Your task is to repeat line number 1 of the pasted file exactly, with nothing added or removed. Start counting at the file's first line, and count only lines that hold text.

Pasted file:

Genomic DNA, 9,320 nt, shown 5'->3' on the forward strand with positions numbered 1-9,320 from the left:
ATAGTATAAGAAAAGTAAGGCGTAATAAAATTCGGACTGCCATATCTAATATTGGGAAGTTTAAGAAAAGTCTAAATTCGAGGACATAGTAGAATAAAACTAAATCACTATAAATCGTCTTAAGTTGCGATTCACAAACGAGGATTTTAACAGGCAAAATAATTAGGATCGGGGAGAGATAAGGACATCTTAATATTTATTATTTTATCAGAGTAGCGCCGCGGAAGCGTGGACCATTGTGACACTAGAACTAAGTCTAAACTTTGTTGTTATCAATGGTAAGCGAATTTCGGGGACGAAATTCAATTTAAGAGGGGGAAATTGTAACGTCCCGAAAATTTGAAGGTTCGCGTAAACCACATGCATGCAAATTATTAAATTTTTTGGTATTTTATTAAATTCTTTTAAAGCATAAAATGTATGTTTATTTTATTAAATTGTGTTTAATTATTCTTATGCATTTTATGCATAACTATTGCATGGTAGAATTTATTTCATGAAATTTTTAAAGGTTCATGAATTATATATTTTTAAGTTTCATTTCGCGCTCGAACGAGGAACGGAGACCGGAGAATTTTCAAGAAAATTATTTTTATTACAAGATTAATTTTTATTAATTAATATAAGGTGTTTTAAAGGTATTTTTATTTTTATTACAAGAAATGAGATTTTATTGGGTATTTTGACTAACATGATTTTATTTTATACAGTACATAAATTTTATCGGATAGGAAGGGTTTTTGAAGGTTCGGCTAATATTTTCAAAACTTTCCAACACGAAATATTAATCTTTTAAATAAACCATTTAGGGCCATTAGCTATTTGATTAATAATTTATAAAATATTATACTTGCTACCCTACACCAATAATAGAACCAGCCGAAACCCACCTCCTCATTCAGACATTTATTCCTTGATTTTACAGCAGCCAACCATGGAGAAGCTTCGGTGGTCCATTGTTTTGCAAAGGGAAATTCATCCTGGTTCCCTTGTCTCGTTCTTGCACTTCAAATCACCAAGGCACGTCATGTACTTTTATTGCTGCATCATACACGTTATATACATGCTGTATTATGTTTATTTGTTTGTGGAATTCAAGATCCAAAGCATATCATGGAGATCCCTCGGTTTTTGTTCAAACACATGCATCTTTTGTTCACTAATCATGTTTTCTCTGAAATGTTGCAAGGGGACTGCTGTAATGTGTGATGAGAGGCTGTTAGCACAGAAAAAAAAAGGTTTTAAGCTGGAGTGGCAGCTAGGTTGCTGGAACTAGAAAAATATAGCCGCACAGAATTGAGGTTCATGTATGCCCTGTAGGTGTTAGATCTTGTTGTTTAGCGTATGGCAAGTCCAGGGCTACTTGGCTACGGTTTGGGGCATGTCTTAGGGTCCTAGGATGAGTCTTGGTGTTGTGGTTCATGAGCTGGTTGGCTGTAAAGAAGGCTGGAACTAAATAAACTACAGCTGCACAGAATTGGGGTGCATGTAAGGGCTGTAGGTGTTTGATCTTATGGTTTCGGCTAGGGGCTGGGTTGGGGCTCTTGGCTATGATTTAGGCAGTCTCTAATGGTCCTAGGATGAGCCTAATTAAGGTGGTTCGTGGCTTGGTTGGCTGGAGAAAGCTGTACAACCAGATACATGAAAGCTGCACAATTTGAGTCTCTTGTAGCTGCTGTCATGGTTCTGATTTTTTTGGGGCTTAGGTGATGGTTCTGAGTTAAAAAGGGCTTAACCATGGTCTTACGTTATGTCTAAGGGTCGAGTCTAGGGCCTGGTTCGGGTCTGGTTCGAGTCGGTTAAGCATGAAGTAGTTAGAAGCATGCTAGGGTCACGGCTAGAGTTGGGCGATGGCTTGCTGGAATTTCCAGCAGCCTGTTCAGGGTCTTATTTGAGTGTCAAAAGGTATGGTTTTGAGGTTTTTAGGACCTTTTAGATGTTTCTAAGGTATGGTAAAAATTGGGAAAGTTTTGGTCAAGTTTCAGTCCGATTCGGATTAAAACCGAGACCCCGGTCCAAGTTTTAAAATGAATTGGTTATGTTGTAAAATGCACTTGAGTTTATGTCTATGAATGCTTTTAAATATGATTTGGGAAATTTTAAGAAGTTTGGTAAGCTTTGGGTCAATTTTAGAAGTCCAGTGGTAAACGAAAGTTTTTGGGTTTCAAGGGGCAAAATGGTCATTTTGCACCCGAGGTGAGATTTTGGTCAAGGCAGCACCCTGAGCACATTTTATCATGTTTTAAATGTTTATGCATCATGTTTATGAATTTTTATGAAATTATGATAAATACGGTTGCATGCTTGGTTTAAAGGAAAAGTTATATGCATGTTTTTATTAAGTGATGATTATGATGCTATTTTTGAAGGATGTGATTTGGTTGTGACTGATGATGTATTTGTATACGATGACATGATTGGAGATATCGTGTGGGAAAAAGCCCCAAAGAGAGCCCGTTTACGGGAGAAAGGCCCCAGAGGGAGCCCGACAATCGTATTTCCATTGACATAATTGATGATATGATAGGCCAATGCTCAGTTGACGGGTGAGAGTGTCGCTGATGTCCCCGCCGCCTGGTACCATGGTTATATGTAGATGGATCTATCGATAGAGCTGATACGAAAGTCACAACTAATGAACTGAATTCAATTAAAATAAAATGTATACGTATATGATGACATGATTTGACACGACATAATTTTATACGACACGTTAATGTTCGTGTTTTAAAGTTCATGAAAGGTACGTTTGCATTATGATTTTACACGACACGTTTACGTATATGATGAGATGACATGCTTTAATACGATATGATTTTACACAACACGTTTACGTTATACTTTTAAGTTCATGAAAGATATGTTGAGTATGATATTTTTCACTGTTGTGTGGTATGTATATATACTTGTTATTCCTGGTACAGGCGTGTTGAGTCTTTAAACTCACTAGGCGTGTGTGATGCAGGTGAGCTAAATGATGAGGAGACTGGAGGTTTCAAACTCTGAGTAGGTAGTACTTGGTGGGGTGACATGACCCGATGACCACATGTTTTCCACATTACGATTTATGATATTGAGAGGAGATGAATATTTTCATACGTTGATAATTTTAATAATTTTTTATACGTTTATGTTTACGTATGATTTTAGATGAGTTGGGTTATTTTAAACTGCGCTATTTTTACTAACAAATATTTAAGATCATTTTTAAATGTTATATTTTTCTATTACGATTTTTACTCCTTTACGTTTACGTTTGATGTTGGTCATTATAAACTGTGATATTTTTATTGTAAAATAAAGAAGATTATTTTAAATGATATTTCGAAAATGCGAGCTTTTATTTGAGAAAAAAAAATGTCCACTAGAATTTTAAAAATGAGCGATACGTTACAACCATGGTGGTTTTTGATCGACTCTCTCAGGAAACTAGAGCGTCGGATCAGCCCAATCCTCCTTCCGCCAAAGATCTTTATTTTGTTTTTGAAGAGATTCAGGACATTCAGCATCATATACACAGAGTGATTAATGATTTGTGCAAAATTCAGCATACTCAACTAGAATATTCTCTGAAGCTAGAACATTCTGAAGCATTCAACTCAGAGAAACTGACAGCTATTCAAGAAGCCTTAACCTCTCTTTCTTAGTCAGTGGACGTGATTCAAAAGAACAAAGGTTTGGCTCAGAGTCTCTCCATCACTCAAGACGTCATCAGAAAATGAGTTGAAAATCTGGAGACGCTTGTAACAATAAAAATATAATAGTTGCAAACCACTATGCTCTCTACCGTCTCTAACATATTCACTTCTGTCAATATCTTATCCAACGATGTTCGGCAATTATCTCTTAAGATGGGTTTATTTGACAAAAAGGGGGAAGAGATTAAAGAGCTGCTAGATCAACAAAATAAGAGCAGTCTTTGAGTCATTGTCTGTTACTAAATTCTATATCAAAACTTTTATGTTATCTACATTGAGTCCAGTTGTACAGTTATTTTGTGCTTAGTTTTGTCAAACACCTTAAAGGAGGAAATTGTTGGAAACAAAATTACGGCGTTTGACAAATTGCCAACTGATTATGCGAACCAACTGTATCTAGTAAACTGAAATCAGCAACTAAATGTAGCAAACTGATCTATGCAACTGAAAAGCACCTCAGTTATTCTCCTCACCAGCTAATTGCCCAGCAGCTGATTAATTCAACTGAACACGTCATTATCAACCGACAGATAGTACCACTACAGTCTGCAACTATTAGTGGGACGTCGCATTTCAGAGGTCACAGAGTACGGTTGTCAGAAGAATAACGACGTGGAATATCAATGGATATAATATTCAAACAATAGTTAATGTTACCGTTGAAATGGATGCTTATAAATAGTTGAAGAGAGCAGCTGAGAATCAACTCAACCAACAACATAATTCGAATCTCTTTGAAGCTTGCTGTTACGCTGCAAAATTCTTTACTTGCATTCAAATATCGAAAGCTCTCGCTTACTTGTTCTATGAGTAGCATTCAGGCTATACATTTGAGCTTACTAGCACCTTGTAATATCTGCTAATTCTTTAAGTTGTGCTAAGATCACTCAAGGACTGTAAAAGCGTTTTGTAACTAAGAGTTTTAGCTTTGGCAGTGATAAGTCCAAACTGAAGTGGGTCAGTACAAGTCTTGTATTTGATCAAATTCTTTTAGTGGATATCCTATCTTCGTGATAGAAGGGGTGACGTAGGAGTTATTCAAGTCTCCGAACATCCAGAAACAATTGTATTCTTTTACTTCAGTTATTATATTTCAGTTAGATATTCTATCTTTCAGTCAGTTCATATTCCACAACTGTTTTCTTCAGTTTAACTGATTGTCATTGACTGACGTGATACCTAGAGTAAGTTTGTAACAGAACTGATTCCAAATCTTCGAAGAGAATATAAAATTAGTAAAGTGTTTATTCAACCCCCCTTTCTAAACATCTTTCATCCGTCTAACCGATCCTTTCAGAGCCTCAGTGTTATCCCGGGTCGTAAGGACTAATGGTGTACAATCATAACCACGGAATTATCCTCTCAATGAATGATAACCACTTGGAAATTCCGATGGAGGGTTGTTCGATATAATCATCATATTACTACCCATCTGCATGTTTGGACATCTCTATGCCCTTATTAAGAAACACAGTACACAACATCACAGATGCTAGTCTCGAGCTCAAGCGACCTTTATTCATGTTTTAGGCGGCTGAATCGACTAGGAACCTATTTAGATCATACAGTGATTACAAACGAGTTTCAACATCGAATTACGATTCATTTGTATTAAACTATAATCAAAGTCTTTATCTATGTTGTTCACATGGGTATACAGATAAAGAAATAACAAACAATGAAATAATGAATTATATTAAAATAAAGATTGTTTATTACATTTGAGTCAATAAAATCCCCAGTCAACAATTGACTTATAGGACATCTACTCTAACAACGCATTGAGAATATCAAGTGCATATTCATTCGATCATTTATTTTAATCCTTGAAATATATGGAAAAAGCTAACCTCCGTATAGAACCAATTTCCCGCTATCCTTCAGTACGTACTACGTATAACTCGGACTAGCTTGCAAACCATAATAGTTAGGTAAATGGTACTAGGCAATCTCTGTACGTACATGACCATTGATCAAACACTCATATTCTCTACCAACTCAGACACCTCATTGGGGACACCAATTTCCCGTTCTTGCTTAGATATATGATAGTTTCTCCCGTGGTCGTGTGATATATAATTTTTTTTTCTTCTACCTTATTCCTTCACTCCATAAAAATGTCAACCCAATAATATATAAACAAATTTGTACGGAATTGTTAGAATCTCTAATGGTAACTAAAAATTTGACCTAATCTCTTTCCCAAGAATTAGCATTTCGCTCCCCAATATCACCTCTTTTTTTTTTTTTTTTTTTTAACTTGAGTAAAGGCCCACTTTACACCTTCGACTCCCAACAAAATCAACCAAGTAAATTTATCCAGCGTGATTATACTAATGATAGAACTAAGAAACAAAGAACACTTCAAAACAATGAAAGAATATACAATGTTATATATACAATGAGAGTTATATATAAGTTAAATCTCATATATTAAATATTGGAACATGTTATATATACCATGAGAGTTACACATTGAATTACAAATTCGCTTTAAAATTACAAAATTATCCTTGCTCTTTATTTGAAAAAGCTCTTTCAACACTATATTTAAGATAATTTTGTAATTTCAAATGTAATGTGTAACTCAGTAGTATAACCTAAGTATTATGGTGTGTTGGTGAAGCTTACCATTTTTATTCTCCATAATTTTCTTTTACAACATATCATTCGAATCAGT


Genomic DNA, 9,320 nt, shown 5'->3' on the forward strand with positions numbered 1-9,320 from the left: